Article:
In the news

May 5, 2000

Describing Labour's selection procedure to choose its candidate for London mayor, Tony Travers, director of the Greater London Group at the London School of Economics, said it was "messy and shambolic ... like London itself: noisy, not well managed but terribly exciting".

Travers has been hooked on the excitement of London since arriving from North Wales as an undergraduate at the then North East London Polytechnic, where he began his academic career.

He joined the Greater London Group in 1987. George Jones, chairman of the group, suggests that it was because he came from the "wilds of Wales" that he became fascinated "by the cosmopolitan nature of the city". He praises Travers's analytical sharpness, clarity of prose, expertise with figures and ability with the media. For the past 20 years, Travers has researched issues involving local government and London - from transport to education, theatres to the economy.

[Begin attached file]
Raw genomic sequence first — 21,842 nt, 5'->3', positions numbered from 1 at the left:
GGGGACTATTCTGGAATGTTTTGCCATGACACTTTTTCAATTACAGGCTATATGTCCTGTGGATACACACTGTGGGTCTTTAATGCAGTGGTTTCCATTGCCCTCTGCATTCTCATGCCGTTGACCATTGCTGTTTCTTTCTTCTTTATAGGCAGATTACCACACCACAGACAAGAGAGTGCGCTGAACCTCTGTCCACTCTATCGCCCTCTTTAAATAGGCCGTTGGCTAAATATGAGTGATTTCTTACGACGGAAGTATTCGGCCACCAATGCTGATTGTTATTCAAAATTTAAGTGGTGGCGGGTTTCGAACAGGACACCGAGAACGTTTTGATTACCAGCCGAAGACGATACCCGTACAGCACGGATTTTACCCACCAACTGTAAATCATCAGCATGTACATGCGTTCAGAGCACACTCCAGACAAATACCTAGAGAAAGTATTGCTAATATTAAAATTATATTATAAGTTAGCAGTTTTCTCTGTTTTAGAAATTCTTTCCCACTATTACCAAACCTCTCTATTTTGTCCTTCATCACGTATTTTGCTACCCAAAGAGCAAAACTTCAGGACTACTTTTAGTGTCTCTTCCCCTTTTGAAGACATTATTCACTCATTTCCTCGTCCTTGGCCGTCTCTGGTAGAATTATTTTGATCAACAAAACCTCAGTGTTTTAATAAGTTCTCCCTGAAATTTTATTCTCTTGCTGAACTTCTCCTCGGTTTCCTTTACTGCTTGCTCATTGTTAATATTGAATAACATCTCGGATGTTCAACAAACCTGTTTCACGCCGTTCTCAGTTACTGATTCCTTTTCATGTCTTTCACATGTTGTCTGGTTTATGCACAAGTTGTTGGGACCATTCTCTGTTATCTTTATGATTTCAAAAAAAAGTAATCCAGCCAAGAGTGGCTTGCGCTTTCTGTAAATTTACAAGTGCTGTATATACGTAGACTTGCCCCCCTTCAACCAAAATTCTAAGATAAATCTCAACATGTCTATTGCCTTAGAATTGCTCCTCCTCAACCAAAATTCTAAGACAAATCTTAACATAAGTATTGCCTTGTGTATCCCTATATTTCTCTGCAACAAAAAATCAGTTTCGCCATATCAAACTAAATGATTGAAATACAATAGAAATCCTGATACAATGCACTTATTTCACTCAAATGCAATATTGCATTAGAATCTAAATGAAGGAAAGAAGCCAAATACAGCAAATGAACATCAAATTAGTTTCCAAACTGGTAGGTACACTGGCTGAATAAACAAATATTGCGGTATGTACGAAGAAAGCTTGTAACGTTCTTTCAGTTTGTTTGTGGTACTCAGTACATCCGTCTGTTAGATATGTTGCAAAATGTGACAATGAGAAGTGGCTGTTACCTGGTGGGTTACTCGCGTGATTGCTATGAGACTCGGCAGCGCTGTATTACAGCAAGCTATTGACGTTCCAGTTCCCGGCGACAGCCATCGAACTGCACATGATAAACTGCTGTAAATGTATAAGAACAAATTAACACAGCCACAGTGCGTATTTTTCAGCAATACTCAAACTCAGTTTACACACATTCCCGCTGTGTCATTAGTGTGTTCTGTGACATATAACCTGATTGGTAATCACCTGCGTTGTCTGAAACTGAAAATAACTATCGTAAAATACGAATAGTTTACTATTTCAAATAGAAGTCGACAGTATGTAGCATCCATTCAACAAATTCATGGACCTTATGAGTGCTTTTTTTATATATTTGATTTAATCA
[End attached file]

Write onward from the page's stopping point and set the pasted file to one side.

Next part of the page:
He predicted headaches for prime minister Tony Blair over the decision to have a mayor for London, and he recently added to Labour's woes by jointly authoring a report criticising the party's favoured public-

private partnership policy for the Tube.

He is a regular contributor to both print and broadcast media, and his role as expenditure adviser to the select committee on education and employment makes him one of the longest serving advisers to any Commons select committee. He has long criticised the lack of coherence between higher education institutions in London.

He has also been a member of the Audit Commission and an adviser to the House of Lords Committee on central-local relations.

During 1996, he undertook a major research project for the Corporation of London on business improvement districts in New York and London.

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